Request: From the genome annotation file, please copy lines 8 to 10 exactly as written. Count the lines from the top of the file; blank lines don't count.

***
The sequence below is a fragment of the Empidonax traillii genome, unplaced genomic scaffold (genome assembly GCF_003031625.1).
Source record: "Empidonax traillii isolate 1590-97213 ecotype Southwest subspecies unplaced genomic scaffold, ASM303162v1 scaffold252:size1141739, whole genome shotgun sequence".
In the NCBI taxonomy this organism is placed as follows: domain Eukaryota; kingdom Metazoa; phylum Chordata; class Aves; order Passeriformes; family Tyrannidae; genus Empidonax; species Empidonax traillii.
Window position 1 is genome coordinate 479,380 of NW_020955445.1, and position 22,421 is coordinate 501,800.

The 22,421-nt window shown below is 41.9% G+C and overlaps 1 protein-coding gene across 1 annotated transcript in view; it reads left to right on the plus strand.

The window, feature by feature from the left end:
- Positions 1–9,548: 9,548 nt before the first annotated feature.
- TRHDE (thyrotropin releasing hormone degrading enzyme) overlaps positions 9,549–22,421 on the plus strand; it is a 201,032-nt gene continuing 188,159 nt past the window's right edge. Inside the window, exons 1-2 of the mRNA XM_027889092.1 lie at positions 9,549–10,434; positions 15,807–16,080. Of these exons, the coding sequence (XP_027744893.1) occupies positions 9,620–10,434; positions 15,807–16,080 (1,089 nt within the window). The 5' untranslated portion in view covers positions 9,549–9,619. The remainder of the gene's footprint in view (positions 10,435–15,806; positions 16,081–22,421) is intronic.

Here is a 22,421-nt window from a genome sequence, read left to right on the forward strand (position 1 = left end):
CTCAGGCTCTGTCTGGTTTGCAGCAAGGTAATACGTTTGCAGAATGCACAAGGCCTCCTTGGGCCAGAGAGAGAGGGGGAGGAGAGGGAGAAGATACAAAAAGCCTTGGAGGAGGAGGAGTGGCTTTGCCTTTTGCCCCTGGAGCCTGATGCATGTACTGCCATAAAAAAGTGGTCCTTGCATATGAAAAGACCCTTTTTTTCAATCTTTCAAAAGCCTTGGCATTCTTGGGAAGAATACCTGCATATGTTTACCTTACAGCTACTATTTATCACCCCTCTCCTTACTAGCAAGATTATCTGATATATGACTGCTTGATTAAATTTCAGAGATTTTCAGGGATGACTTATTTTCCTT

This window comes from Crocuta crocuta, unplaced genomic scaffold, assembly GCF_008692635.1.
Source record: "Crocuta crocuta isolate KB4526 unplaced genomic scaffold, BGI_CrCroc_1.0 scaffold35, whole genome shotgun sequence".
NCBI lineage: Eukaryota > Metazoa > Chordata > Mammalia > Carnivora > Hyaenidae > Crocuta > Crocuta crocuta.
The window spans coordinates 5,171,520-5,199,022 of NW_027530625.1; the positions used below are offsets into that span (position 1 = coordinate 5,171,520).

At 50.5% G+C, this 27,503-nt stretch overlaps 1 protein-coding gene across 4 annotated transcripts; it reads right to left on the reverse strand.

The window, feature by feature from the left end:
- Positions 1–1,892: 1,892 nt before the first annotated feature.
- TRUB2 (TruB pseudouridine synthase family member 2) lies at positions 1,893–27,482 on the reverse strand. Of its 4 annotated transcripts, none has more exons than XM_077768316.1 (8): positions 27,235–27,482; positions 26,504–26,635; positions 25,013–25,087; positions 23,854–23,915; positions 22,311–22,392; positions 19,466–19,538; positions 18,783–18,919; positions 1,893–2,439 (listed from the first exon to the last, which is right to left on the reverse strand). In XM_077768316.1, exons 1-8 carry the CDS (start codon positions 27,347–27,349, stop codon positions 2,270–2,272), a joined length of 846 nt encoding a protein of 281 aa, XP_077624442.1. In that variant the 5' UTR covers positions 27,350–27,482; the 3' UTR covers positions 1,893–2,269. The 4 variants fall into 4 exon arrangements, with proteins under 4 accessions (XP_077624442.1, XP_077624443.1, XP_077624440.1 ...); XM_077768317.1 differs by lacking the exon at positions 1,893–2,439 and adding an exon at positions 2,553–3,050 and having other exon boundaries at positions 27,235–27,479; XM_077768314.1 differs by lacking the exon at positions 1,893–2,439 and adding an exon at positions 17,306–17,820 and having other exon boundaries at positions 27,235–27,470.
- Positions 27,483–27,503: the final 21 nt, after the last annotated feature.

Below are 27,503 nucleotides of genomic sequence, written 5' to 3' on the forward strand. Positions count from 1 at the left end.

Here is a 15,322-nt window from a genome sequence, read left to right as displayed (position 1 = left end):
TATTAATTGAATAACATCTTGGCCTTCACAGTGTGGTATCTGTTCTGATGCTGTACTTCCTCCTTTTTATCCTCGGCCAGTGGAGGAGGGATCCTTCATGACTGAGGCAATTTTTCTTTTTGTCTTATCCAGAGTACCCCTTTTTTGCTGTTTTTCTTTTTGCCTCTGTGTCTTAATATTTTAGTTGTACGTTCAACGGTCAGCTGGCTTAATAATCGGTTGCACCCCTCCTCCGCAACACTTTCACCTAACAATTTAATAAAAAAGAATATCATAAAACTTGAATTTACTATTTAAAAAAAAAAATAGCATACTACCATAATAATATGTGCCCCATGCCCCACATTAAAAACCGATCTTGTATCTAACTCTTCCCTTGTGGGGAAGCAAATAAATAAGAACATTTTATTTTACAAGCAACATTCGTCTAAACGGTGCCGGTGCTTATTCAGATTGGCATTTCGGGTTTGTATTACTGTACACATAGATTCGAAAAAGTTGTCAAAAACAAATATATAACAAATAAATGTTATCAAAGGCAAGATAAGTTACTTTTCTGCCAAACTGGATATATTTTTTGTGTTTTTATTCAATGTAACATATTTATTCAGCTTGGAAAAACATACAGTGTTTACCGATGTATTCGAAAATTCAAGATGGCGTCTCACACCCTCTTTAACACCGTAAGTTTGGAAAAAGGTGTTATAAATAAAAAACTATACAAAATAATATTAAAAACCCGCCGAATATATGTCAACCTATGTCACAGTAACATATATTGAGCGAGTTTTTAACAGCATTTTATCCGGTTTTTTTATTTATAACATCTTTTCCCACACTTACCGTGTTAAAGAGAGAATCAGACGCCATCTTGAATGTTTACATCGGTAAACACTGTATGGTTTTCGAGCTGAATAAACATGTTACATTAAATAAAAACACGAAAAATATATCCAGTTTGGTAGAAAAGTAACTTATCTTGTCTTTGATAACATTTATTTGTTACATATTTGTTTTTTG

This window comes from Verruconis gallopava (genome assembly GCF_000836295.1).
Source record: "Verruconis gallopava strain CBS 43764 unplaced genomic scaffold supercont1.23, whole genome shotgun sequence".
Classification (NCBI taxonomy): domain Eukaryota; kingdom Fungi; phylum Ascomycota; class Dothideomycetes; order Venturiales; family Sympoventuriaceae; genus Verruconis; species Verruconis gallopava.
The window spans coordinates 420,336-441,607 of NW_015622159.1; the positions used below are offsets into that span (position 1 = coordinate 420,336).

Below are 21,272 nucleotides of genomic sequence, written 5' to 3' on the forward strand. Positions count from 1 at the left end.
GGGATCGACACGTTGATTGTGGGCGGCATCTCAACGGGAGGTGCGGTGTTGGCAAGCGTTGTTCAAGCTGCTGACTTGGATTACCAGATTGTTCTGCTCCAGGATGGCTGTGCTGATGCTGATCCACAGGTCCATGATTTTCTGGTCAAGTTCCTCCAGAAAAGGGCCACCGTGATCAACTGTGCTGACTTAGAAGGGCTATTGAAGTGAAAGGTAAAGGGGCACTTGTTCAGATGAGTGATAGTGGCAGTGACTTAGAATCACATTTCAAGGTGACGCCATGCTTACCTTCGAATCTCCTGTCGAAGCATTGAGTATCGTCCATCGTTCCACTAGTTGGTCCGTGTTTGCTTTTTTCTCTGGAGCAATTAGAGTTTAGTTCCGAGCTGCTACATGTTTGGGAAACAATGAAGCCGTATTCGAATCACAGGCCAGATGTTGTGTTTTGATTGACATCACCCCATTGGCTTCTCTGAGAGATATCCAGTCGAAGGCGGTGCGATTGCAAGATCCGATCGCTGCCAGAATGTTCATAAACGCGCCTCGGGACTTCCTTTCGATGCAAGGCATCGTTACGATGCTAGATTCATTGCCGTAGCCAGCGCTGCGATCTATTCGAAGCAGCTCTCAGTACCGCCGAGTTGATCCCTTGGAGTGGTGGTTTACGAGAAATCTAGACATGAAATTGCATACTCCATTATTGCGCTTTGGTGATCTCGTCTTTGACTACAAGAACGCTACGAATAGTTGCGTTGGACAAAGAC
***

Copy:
- TRHDE (thyrotropin releasing hormone degrading enzyme) overlaps positions 9,549–22,421 on the plus strand; it is a 201,032-nt gene continuing 188,159 nt past the window's right edge. Inside the window, exons 1-2 of the mRNA XM_027889092.1 lie at positions 9,549–10,434; positions 15,807–16,080. Of these exons, the coding sequence (XP_027744893.1) occupies positions 9,620–10,434; positions 15,807–16,080 (1,089 nt within the window). The 5' untranslated portion in view covers positions 9,549–9,619. The remainder of the gene's footprint in view (positions 10,435–15,806; positions 16,081–22,421) is intronic.

Here is a 22,421-nt window from a genome sequence, read left to right on the forward strand (position 1 = left end):
CTCAGGCTCTGTCTGGTTTGCAGCAAGGTAATACGTTTGCAGAATGCACAAGGCCTCCTTGGGCCAGAGAGAGAGGGGGAGGAGAGGGAGAAGATACAAAAAGCCTTGGAGGAGGAGGAGTGGCTTTGCCTTTTGCCCCTGGAGCCTGATGCATGTACTGCCATAAAAAAGTGGTCCTTGCATATGAAAAGACCCTTTTTTTCAATCTTTCAAAAGCCTTGGCATTCTTGGGAAGAATACCTGCATATGTTTACCTTACAGCTACTATTTATCACCCCTCTCCTTACTAGCAAGATTATCTGATATATGACTGCTTGATTAAATTTCAGAGATTTTCAGGGATGACTTATTTTCCTT